6 Signs You're Doing Your Email All Wrong

Shay Cochrane

In today's increasingly digital era, we could liken the importance of email etiquette to that of table manners. As your inbox is likely flooded with numerous messages each day, there's no question it's the new preferred—and some would say improved—form of correspondence. For that reason, it's crucial to master the art of writing, sending, and responding, as your career (and even personal relationships) can depend on it.

While you're trying to keep up with the fast-paced culture surrounding communication in the workplace today, one quick mistake could make or break your career. In order to avoid a seemingly small but impactful misstep, there are a few key tips to remember before you hit send.

While there are many keys to crafting the perfect message to keep in mind, we've narrowed it down to six essentials elements of email etiquette. From staying out of the spam folder to avoiding an offensive sign-off, find our easy-to-follow email tips below.

Giving your message a super-close look (and even a second full read!) before hitting send is quite possibly the most important tip for mastering the art of emailing. An email filled with errors (grammatical, spelling, or factual) could cause you to lose credibility—and your reader's interest—in a matter of seconds.

Because emails are meant to be efficient (i.e., short and concise in getting the important information across quickly), this step should take just a few extra minutes. Chances are you'll always find a missing word or two. Before you press send and have to do damage control with a follow-up email (no one likes unnecessary messages), read it again. You'll save yourself time and embarrassment, with little effort.

In that vein, you should always be double-checking the recipients as well. We've all been a part of an unintended reply-all, and it's not pretty. Avoid the whole lot of awkwardness involved with replying, copying, or even accidentally emailing the entirely wrong person by skimming that box at the top. It's an oversight that unfortunately happens often—but shouldn't.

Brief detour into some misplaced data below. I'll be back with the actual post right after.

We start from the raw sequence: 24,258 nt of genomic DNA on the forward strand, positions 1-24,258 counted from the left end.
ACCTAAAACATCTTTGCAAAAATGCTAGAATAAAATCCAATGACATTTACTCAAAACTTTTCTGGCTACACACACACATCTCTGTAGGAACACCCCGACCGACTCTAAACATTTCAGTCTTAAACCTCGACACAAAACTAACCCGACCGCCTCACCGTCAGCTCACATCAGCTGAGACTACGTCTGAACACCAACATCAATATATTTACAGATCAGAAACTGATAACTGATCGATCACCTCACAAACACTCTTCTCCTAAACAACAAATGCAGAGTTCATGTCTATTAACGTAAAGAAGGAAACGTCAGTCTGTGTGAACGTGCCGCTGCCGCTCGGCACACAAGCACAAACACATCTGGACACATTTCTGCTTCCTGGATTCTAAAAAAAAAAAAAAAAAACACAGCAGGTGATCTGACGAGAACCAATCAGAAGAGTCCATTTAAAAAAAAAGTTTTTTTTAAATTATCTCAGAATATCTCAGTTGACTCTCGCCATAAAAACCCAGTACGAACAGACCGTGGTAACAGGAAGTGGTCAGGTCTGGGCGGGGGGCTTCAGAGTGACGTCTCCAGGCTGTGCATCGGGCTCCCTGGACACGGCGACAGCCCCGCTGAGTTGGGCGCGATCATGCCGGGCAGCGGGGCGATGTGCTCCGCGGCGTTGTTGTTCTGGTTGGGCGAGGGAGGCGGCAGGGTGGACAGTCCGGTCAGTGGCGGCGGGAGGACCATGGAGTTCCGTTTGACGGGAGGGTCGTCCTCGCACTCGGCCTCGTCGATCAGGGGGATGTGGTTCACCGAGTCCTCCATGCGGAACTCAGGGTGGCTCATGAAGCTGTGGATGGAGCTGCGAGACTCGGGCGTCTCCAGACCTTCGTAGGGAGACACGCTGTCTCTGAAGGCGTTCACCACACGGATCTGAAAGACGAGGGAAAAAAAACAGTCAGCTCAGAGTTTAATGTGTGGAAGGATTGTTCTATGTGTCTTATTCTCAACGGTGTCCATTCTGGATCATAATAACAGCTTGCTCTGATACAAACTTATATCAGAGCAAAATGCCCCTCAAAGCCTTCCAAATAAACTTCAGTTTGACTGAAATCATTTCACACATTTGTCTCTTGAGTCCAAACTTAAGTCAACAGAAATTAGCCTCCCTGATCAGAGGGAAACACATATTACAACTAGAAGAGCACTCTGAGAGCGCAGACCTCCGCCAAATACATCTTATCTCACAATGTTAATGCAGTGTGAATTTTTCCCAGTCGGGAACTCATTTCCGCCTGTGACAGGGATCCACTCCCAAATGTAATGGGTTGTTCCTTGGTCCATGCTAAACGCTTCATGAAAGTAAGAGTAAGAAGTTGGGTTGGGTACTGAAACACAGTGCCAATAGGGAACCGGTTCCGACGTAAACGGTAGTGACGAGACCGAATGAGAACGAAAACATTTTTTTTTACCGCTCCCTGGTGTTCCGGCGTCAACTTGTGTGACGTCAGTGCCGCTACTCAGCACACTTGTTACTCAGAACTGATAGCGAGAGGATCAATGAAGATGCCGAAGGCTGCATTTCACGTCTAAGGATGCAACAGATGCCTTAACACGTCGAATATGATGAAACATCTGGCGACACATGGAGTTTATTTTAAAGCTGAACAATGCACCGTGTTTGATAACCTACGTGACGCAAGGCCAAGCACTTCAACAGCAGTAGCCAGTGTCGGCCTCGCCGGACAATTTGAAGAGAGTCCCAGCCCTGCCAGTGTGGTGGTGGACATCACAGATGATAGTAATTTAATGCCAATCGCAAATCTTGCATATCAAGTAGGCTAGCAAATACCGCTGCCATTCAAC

MailTime app co-founder Heatherm Huang put it best: "Business moves quickly, and so should your emails." At this point, it's basically understood that most people view their inboxes several times a day (if not all day long while sitting at a desk), so it's assumed that you've received something that was sent the same day, unless you've noted otherwise with an "out of office reply." There are certainly special circumstances that could apply, but for the most part, you should be responding to emails within a respectful amount of time.

If the email topic is something that requires a thoughtful response or information that is not immediately at your disposal, you should follow up with an update to inform the person you're corresponding with so they're aware you have received their message and know you'll be in touch. Think about being on the other end and how you'd like someone to handle the situation if you were awaiting a response. Getting back to someone the same day, even if it's just to confirm receipt, is the best practice.

The first thing your recipient will see (after your email address) is the subject line, which makes it a very important tool for correspondence. If you want your email to be opened—or even seen without ending up in the spam folder—your subject line should be as concise and clear as possible.